The village of Fishlake near Doncaster has been cut off by flooding, with hundreds of people being forced to leave their properties.
At times like this, communities need support and villagers in nearby Stainforth, a couple of miles away, have been doing all they can to support their neighbours.
Amy Grant, 27, posted on social media appealing for help and said more than 2,000 people had visited Stainforth's Central Club bringing donations of food, cleaning products, toiletries and clothing.
Ms Grant has also managed to secure the use of chalets and caravans for families who have been flooded out.
"I've got five children and if it were on the other foot I hope people would do it for us," she said.
She has been told pets have been abandoned in a house in the village, with firefighters going in to feed them every day.
Ms Grant and her fellow volunteers were arranging for vets to visit to check on livestock and for horseboxes to be provided.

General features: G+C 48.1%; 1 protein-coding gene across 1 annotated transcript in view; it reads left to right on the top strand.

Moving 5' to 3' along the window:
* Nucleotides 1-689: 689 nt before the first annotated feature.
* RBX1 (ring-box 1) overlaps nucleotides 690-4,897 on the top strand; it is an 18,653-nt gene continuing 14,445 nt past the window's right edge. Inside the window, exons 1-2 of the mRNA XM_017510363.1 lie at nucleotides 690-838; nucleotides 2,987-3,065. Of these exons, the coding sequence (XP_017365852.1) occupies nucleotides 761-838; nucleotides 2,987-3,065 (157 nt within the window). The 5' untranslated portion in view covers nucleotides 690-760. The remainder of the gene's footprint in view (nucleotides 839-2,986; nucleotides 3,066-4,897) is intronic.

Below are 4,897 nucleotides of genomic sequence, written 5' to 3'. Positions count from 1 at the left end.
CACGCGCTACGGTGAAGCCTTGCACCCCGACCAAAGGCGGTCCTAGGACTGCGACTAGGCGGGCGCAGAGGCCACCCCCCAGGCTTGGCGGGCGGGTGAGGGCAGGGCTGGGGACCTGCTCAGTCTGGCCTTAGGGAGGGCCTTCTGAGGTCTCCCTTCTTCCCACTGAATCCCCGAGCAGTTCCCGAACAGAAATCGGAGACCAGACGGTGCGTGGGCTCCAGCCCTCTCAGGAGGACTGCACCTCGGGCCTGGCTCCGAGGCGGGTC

"I were at Fishlake all day yesterday," said Ms Grant.
"They're all in good spirits and overwhelmed with the support, they're happy where they are and if they don't want to leave you can't force them."
Ms Grant said the main complaint was the "terrible" smell but people are generally in good health.
The volunteers gave Moses baskets to the parents of two newborn babies who were unable to return to Fishlake.
They have also delivered special sweets to a boy with diabetes and planned to send kits for other people in the village living with the condition.
Ms Grant said: "Most of the ones I've helped have been with children, it's heartbreaking, if it was me I wouldn't know what to do with myself."
She said they had received donations from as far away as Newcastle and Northampton.
When asked what was the strangest thing they had received, she said: "We've had some unusual underwear, that's now at the church in Fishlake.
"Everything is just sent, you never know."
The bridge connecting Stainforth and Fishlake has been busy, with soldiers working to reinforce the riverbank.
Villagers insisted on helping the troops by transporting sandbags using wheelbarrows.
A big clean-up effort is planned for Fishlake when the water recedes and local cleaning companies have already offered their services free of charge.
David Henshaw, from Stainforth, said: "I just feel for all them in Fishlake, I know friends who live over there who've lost everything."